NRDC et al. v. Trump (Bears Ears)

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Bears Ears National Monument protects a spectacular living landscape in southeastern Utah, the ancestral homeland to the Navajo Nation, Hopi Tribe, Ute Indian Tribe, Ute Mountain Ute Tribe, and Pueblo of Zuni. Amid its sandstone canyons, cliffs, and rock arches, its meadows, and its desert mesas, Bears Ears safeguards countless cultural sites, including dwellings, kivas, granaries, and rock art, which hold deep cultural and religious importance for the tribes today. President Obama established the monument in 2016 based on the tribes’ proposal, which NRDC and its partners supported, and formally recognized the tribes’ role in stewarding the land by creating the Bears Ears Commission.

Bears Ears became a focus of the Trump administration’s anti-environmental fervor, and in December 2017, then-president Trump signed proclamations purporting to dismantle Bears Ears and another national monument, Grand Staircase–Escalante, also in southern Utah. President Trump’s proclamation slashed Bears Ears by roughly 85 percent, replacing it with two much smaller, noncontiguous monument “units” and leaving the rest of the area vulnerable to harmful developments such as uranium mining, oil and gas drilling, road construction, and the use of mechanized vehicles.

Within hours of the proclamation, the five Native American tribes filed a lawsuit in federal court in Washington, D.C., challenging the president’s action as unlawful. Two days later, NRDC—along with the Southern Utah Wilderness Alliance and a coalition of other environmental groups represented by Earthjustice—followed with our own lawsuit. (We filed a similar lawsuit over Grand Staircase–Escalante earlier the same week.) A third group of plaintiffs—including grassroots organization Utah Diné Bikéyah, outdoor retailer Patagonia, and others—also sued, and the district court consolidated the lawsuits. As all three lawsuits explain, President Trump had neither constitutional nor statutory authority to dismantle national monuments.

In January 2020, we moved for summary judgment. While we were awaiting the district court’s decision, Trump’s presidency ended, and President Biden—on his first day in office—issued an executive order initiating a review of Trump’s monument rollbacks. During the review period, the Biden administration requested—and the district court granted—a stay of the court proceedings. In the interim, the federal government is required to provide plaintiffs with timely notice before undertaking a range of potentially harmful developments within the excluded lands.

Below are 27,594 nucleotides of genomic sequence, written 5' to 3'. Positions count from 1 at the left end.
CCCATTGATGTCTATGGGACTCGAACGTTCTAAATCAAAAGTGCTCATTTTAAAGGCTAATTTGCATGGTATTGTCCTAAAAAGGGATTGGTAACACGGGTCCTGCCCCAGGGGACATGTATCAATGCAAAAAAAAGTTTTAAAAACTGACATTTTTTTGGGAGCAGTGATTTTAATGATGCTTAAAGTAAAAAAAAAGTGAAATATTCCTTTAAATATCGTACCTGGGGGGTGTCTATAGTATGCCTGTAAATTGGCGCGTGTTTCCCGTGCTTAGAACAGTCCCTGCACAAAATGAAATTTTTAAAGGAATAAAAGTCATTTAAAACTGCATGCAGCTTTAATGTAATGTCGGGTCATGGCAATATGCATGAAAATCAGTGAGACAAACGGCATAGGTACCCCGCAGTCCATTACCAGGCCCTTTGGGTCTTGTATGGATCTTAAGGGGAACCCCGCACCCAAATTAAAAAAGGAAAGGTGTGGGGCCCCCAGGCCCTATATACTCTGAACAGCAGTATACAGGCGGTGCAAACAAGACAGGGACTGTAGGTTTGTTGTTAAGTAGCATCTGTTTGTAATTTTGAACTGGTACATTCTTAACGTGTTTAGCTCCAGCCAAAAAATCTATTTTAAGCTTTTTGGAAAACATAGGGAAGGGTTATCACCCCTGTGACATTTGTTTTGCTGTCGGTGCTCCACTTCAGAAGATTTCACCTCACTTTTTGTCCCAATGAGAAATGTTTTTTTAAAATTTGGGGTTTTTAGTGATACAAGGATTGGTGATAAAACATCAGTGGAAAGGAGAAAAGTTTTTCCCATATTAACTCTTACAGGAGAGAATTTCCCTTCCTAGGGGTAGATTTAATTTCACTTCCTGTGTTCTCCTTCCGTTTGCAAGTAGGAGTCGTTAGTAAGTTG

Finally, on October 8, 2021, President Biden issued a new proclamation restoring Bears Ears to the boundaries established by President Obama in 2016, retaining protections for another 11,200 acres added to the monument in 2017, and restoring the Bears Ears Commission. The Biden administration repudiated Trump’s actions as “unprecedented,” observing that NRDC and our partners’ lawsuits “raised serious and fundamental questions as to whether a president has authority to reduce boundaries or core protections in a way that is tantamount to revocation of a monument.” President Biden restored Bears Ears, the White House explained, to uphold “the long-standing principle that America’s national parks, monuments, and other protected areas are to be protected for all time and for all people.”

The fight to protect Bears Ears isn’t over yet. Bears Ears still faces real lingering threats from the Trump administration’s rollback, including from mining claims staked there on Trump’s watch and a management plan that incorporates Trump’s now-repudiated diminished boundaries. We will continue to advocate, alongside our partners, to ensure that Bears Ears remains permanently protected, as it deserves.

Last Updated

October 08, 2021



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